Stories from Chinese Millennials – Interview with Married Best Friends, Part 2

Hannah Nation works as the blog editor for China Partnership. She is studying Church History at Gordon-Conwell Theological Seminary and serves part-time doing international outreach for her local church, Christ the King Presbyterian Cambridge.

Though I have been trying to engage Chinese students for a decade, I still find myself learning about the world from which they come. Recently, I’ve been conducting a number of interviews with students I’m particularly close to. None of these students are professed Christians, though they are all in various stages of spiritual seeking. All are interested in the Bible and the Christian God and have been variously committed to Bible studies while in the United States.

Sometimes in my interviews with these students, their answers are so familiar – the words they speak echo the scores of similar answers I’ve heard over the years. But at other times, their answers are truly surprising, reminding me that what I as an American can learn and study about China, the Chinese worldview, and the experiences of Chinese people will still never fully prepare me for the individuals I face. Everyone’s story is unique, even given the cultural similarities and traits I recognize. Over the next couple of months I plan to share some of the interviews I’ve conducted on this blog.

For this second interview (you can read the first here), I spent time with a married couple I’ll refer to as X and Y. X and Y are some of the sweetest and friendliest people I’ve ever met. When I first met them over hotpot at a friend’s house, X spoke hardly any English; however, he refused to let that stand in the way of his ability to make new friends. Naturally gregarious and socially gifted, X engaged thoughtfully in the table conversation, unafraid of his linguistic limitations. Y is a graduate student at a local university and cares deeply for people and for her country. She is incredibly thoughtful – carefully considering all new information and every different perspective she comes across. Conversation with these two is always engaging, insightful, and delightful.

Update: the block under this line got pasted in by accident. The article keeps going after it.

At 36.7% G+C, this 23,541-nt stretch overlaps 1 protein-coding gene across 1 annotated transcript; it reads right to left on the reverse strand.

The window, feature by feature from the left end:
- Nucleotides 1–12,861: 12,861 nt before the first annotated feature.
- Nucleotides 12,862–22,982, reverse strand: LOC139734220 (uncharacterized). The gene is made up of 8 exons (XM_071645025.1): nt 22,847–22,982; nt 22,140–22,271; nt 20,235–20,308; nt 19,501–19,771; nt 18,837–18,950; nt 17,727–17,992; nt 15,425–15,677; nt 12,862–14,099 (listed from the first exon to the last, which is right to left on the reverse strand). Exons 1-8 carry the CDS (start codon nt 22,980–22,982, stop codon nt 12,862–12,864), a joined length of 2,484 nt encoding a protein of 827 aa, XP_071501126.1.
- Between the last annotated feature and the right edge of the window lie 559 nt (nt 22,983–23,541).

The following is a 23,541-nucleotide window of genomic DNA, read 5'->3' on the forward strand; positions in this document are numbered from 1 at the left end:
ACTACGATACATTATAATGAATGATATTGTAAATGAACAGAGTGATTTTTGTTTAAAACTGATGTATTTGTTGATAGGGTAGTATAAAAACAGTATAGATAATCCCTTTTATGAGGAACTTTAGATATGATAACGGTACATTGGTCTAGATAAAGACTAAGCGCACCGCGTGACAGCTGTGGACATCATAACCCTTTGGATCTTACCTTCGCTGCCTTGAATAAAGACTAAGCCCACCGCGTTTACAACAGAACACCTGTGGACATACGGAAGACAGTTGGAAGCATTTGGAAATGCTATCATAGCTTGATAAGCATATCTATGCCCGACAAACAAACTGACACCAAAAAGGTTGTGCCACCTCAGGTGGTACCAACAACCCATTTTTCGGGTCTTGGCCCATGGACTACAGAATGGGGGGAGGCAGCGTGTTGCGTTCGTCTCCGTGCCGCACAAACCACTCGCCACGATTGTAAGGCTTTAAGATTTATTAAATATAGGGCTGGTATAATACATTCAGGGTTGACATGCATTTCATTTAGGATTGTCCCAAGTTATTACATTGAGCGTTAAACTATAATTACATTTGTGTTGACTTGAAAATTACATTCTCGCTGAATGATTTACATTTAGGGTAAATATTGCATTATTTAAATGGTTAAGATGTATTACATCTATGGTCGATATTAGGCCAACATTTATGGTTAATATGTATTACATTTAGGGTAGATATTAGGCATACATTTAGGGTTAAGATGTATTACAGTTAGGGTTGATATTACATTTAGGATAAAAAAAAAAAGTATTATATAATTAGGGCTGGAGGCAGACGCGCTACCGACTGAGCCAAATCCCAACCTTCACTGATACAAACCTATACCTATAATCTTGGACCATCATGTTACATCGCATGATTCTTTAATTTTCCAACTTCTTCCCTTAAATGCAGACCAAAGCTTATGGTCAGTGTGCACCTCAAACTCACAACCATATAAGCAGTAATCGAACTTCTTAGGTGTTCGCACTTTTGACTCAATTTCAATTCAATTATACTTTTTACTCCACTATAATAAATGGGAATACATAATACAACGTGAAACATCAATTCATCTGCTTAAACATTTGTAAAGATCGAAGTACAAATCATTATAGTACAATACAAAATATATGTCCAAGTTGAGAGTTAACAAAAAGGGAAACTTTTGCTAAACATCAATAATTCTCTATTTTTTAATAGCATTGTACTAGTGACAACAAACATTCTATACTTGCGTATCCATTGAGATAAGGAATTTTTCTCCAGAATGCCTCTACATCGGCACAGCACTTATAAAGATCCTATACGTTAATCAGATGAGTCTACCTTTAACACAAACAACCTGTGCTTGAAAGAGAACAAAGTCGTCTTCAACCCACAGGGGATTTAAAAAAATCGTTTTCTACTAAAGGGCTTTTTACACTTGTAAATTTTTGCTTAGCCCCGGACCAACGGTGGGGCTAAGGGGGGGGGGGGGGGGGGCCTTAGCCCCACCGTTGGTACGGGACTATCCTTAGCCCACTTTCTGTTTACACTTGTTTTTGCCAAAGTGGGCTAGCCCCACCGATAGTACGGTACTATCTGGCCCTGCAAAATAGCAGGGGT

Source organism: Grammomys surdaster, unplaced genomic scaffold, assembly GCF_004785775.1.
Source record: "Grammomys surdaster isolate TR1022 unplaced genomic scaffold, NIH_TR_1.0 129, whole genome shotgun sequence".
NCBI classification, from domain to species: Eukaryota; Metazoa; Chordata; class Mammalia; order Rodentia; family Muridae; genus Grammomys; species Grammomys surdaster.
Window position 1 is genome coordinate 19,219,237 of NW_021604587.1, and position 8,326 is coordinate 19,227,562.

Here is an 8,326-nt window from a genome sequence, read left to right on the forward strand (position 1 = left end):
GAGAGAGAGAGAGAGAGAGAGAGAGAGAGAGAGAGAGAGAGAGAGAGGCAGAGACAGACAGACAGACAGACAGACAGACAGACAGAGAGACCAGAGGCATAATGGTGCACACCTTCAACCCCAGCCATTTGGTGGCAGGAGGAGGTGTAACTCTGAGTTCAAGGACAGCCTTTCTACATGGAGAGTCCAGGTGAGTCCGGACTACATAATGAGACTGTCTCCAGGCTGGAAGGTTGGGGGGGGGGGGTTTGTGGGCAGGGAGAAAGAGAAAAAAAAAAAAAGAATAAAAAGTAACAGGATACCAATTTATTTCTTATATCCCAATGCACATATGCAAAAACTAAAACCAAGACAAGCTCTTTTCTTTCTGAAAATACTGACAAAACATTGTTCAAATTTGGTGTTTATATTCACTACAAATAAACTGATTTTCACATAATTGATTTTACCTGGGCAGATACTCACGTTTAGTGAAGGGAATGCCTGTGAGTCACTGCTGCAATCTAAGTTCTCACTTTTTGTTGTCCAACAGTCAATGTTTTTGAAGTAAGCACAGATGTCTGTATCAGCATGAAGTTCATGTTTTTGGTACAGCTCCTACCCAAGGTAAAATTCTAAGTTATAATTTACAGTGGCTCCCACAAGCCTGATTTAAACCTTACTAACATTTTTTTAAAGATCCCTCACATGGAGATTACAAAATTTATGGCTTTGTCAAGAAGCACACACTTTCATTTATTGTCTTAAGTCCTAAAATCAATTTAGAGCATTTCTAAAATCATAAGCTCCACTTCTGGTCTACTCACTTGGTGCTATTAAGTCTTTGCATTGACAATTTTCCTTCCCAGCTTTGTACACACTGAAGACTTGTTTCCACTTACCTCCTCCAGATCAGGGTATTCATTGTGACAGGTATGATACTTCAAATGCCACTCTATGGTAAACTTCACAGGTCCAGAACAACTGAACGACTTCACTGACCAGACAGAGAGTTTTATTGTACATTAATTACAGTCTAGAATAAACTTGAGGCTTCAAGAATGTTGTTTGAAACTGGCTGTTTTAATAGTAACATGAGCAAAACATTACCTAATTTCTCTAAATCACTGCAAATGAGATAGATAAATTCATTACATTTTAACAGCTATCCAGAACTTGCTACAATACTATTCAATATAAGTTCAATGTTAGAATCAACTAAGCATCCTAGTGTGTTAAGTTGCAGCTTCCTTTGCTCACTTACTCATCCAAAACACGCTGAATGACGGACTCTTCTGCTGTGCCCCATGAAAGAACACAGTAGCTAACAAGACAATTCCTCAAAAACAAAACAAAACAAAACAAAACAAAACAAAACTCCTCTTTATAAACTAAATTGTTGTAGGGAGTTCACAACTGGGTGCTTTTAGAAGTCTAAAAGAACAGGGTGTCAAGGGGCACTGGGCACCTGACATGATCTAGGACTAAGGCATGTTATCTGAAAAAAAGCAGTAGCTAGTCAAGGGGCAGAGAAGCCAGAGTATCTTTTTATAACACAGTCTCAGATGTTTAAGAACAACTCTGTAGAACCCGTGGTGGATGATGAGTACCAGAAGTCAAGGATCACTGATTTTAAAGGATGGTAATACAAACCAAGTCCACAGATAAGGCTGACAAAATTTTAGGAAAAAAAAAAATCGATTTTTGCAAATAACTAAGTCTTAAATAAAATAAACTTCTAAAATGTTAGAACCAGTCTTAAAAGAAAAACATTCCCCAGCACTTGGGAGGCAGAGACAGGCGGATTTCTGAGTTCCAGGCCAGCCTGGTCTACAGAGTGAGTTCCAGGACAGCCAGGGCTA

If you are familiar with young, urban Chinese culture, one thing that stands out immediately about X and Y is their commitment to their marriage. Unlike many of their contemporaries who part ways in order give both people space to pursue their careers unhindered, X gave up his high powered job in Beijing in order to follow Y to the United States for her education. Though they both were in search of life answers they weren’t finding in China, it is clear that prioritizing their marriage was a significant factor in the decision to come together. With such a strong commitment to each other, their spiritual journey has also very much been a united effort. Attending Bible study together, they frequently discuss their thoughts and ideas with one another throughout the week. In short, they are best friends.

If you didn’t catch the first part of their interview a few weeks ago, make sure you do so at Stories from Chinese Millennials – Interview with Married Best Friends, Part 1!

What is the happiest memory of your life?

Y: I have to say…

X: Getting married.

Y: Yeah. Because we not only have a great relationship with each other, but both of our families have great relationships, too. I’m really, really appreciative of that. It might be the most important thing in my life.


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X: The relationship between my wife and I is to some extent a little different from most of our friends. Yes, we are lovers, we are a couple, wife and husband, and we are friends. We were classmates. We are relatives now. Some couples don’t talk as much as before when they get married, but from the first time we went on a date, from when we fell in love with each other, we’ve kept talking with each other every day. Even during the busiest times of life, we talked with each other by phone after lunch. All of my coworkers were really jealous of us. We would go to lunch together and then when we returned to the office, they would go together and I would go separately. Yes, the happiest memory for me is marriage.